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Thucydides, The Peloponnesian War 132 0 Browse Search
Pausanias, Description of Greece 126 0 Browse Search
Herodotus, The Histories (ed. A. D. Godley) 114 0 Browse Search
Diodorus Siculus, Library 88 0 Browse Search
Apollodorus, Library and Epitome (ed. Sir James George Frazer) 68 0 Browse Search
Demosthenes, Speeches 11-20 32 0 Browse Search
Lycurgus, Speeches 20 0 Browse Search
Demosthenes, Speeches 11-20 12 0 Browse Search
P. Terentius Afer (Terence), Andria: The Fair Andrian (ed. Henry Thomas Riley) 12 0 Browse Search
P. Terentius Afer (Terence), The Eunuch (ed. Henry Thomas Riley) 12 0 Browse Search
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Browsing named entities in Plato, Laws. You can also browse the collection for Attica (Greece) or search for Attica (Greece) in all documents.

Your search returned 2 results in 2 document sections:

Plato, Laws, Book 1, section 626d (search)
AthenianAnd must each individual man regard himself as his own enemy? Or what do we say when we come to this point?CliniasO Stranger of Athens, for I should be loth to call you a man of Attica, since methinks you deserve rather to be named after the goddess Athena, seeing that you have made the argument more clear by taking it back again to its starting-point; whereby you will the more easily discover the justice of our recent statement that, in the mass, all men are both publicly and privately the enemies of all, and individually also each man is his own enemy.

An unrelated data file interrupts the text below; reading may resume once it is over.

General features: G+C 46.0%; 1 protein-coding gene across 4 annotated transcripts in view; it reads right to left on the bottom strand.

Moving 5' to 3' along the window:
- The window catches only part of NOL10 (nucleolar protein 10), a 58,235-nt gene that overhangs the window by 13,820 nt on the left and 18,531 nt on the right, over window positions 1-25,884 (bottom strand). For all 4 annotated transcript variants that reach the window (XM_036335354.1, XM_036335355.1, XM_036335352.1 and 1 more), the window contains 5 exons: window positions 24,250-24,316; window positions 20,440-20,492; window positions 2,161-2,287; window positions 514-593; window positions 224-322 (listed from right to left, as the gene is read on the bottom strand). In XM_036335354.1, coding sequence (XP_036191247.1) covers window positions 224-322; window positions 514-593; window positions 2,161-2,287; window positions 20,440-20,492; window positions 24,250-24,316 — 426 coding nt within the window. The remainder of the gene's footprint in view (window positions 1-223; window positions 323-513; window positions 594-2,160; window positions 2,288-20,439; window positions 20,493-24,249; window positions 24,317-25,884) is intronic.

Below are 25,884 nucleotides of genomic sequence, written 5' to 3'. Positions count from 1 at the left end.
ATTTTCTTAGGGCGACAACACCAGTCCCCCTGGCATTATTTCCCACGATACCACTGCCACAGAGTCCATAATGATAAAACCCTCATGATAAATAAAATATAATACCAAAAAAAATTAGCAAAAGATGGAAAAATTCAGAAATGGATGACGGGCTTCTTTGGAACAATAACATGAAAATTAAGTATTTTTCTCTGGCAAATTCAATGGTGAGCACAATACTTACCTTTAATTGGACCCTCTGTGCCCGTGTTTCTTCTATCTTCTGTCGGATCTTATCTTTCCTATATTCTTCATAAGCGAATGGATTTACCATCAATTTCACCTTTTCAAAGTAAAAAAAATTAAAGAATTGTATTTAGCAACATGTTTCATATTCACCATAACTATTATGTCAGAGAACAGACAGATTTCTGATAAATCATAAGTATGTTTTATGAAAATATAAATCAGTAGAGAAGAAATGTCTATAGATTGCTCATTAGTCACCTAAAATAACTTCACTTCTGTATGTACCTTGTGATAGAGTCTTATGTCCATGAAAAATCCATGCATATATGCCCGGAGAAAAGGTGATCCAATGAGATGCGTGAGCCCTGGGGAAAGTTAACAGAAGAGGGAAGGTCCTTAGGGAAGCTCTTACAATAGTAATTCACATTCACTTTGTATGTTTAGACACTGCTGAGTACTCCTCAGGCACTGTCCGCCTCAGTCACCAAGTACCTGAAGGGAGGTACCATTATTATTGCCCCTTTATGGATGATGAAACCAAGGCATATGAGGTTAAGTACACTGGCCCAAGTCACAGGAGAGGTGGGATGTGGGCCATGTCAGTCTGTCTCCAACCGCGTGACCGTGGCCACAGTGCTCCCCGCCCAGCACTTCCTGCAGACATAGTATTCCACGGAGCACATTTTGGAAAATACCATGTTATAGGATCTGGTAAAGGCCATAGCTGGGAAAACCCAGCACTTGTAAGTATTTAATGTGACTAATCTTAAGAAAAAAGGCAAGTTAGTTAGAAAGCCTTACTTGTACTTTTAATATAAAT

Plato, Laws, Book 4, section 706a (search)
accompanied by something ever-beautiful,—passing over every other object, be it wealth or anything else of the kind that is devoid of beauty. To illustrate how the evil imitation of enemies, which I spoke of, comes about, when people dwell by the sea and are vexed by enemies, I will give you an example (though with no wish, of course, to recall to you painful memories). When Minos, once upon a time, reduced the people of Attica